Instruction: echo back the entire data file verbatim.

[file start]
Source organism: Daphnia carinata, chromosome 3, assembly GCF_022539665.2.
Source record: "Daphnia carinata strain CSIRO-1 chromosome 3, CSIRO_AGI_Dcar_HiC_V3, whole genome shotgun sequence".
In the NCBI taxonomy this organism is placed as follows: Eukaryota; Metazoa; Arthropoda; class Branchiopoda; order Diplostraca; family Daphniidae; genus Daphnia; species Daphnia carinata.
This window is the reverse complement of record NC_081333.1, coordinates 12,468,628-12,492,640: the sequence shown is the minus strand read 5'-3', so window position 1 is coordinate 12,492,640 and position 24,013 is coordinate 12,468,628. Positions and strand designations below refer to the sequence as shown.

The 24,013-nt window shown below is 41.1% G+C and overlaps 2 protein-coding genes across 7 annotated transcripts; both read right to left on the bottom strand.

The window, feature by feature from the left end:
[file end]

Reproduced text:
Source organism: Daphnia carinata, chromosome 3, assembly GCF_022539665.2.
Source record: "Daphnia carinata strain CSIRO-1 chromosome 3, CSIRO_AGI_Dcar_HiC_V3, whole genome shotgun sequence".
In the NCBI taxonomy this organism is placed as follows: Eukaryota; Metazoa; Arthropoda; class Branchiopoda; order Diplostraca; family Daphniidae; genus Daphnia; species Daphnia carinata.
This window is the reverse complement of record NC_081333.1, coordinates 12,468,628-12,492,640: the sequence shown is the minus strand read 5'-3', so window position 1 is coordinate 12,492,640 and position 24,013 is coordinate 12,468,628. Positions and strand designations below refer to the sequence as shown.

The 24,013-nt window shown below is 41.1% G+C and overlaps 2 protein-coding genes across 7 annotated transcripts; both read right to left on the bottom strand.

The window, feature by feature from the left end: